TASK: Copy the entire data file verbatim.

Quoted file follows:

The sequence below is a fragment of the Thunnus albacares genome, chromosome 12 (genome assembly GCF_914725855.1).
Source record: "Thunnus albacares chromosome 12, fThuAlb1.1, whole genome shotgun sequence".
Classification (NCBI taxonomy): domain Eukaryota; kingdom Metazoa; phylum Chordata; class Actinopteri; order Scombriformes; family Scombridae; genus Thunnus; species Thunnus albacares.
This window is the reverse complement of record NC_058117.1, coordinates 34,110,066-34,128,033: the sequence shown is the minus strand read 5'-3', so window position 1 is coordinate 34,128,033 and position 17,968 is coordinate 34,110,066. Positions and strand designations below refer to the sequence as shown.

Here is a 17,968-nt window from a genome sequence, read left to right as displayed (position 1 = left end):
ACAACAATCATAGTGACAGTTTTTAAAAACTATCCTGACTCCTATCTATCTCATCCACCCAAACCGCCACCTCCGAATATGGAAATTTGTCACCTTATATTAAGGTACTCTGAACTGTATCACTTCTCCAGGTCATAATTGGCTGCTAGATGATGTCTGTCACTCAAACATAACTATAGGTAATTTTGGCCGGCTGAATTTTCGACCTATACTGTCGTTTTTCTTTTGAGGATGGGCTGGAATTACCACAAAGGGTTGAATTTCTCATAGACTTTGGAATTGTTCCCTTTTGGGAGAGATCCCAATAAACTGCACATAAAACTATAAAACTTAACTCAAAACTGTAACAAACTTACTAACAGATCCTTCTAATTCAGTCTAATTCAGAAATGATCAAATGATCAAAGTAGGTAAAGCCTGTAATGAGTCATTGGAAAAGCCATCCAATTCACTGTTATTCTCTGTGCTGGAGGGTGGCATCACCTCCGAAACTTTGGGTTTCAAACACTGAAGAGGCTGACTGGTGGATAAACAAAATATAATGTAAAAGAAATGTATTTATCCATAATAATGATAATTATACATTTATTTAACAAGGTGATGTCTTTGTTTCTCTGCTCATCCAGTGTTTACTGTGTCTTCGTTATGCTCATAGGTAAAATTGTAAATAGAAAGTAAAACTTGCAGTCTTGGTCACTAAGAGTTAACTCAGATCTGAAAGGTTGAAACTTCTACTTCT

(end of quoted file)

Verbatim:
The sequence below is a fragment of the Thunnus albacares genome, chromosome 12 (genome assembly GCF_914725855.1).
Source record: "Thunnus albacares chromosome 12, fThuAlb1.1, whole genome shotgun sequence".
Classification (NCBI taxonomy): domain Eukaryota; kingdom Metazoa; phylum Chordata; class Actinopteri; order Scombriformes; family Scombridae; genus Thunnus; species Thunnus albacares.
This window is the reverse complement of record NC_058117.1, coordinates 34,110,066-34,128,033: the sequence shown is the minus strand read 5'-3', so window position 1 is coordinate 34,128,033 and position 17,968 is coordinate 34,110,066. Positions and strand designations below refer to the sequence as shown.

Here is a 17,968-nt window from a genome sequence, read left to right as displayed (position 1 = left end):
ACAACAATCATAGTGACAGTTTTTAAAAACTATCCTGACTCCTATCTATCTCATCCACCCAAACCGCCACCTCCGAATATGGAAATTTGTCACCTTATATTAAGGTACTCTGAACTGTATCACTTCTCCAGGTCATAATTGGCTGCTAGATGATGTCTGTCACTCAAACATAACTATAGGTAATTTTGGCCGGCTGAATTTTCGACCTATACTGTCGTTTTTCTTTTGAGGATGGGCTGGAATTACCACAAAGGGTTGAATTTCTCATAGACTTTGGAATTGTTCCCTTTTGGGAGAGATCCCAATAAACTGCACATAAAACTATAAAACTTAACTCAAAACTGTAACAAACTTACTAACAGATCCTTCTAATTCAGTCTAATTCAGAAATGATCAAATGATCAAAGTAGGTAAAGCCTGTAATGAGTCATTGGAAAAGCCATCCAATTCACTGTTATTCTCTGTGCTGGAGGGTGGCATCACCTCCGAAACTTTGGGTTTCAAACACTGAAGAGGCTGACTGGTGGATAAACAAAATATAATGTAAAAGAAATGTATTTATCCATAATAATGATAATTATACATTTATTTAACAAGGTGATGTCTTTGTTTCTCTGCTCATCCAGTGTTTACTGTGTCTTCGTTATGCTCATAGGTAAAATTGTAAATAGAAAGTAAAACTTGCAGTCTTGGTCACTAAGAGTTAACTCAGATCTGAAAGGTTGAAACTTCTACTTCT